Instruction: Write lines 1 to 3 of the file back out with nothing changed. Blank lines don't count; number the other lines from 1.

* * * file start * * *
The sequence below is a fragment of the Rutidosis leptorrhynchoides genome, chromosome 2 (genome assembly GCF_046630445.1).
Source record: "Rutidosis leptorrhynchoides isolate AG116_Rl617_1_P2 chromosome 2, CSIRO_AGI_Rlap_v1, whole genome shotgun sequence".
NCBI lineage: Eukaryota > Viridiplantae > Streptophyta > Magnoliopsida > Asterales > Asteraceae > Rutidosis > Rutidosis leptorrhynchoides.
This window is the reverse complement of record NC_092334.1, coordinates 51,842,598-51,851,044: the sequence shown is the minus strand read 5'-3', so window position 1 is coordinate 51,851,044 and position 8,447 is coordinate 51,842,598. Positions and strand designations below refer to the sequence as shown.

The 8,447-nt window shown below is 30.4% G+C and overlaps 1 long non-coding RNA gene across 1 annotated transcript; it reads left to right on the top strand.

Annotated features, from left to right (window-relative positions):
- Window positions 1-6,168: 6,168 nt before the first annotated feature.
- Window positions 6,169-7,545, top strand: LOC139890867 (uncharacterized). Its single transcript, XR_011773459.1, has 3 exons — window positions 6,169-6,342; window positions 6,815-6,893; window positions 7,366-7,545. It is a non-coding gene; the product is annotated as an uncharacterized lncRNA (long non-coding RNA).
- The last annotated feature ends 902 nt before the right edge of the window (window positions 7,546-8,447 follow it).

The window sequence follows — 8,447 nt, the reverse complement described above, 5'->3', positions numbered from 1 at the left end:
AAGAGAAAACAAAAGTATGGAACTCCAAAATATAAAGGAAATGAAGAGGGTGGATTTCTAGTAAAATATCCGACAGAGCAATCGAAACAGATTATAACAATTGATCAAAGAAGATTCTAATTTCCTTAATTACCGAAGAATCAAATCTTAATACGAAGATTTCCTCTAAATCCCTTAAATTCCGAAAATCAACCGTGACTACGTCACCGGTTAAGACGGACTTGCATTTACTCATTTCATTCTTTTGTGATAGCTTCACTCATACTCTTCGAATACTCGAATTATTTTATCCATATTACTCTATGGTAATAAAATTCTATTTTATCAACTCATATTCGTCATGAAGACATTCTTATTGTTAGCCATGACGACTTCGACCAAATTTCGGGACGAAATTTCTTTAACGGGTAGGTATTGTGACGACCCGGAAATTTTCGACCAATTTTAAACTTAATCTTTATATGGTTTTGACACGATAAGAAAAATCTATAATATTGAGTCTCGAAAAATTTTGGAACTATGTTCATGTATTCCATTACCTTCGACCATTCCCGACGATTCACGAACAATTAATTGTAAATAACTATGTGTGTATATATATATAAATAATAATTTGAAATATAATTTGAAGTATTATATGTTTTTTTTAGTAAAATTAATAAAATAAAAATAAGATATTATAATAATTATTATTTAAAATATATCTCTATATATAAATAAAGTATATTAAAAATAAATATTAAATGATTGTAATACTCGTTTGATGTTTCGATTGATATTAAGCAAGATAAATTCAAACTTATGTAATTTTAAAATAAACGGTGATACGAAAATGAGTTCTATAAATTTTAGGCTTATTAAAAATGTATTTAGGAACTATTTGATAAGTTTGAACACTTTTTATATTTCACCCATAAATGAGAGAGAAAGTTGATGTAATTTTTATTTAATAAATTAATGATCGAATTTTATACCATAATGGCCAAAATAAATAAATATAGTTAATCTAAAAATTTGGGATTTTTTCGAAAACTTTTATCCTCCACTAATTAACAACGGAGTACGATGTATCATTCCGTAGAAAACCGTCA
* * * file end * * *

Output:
The sequence below is a fragment of the Rutidosis leptorrhynchoides genome, chromosome 2 (genome assembly GCF_046630445.1).
Source record: "Rutidosis leptorrhynchoides isolate AG116_Rl617_1_P2 chromosome 2, CSIRO_AGI_Rlap_v1, whole genome shotgun sequence".
NCBI lineage: Eukaryota > Viridiplantae > Streptophyta > Magnoliopsida > Asterales > Asteraceae > Rutidosis > Rutidosis leptorrhynchoides.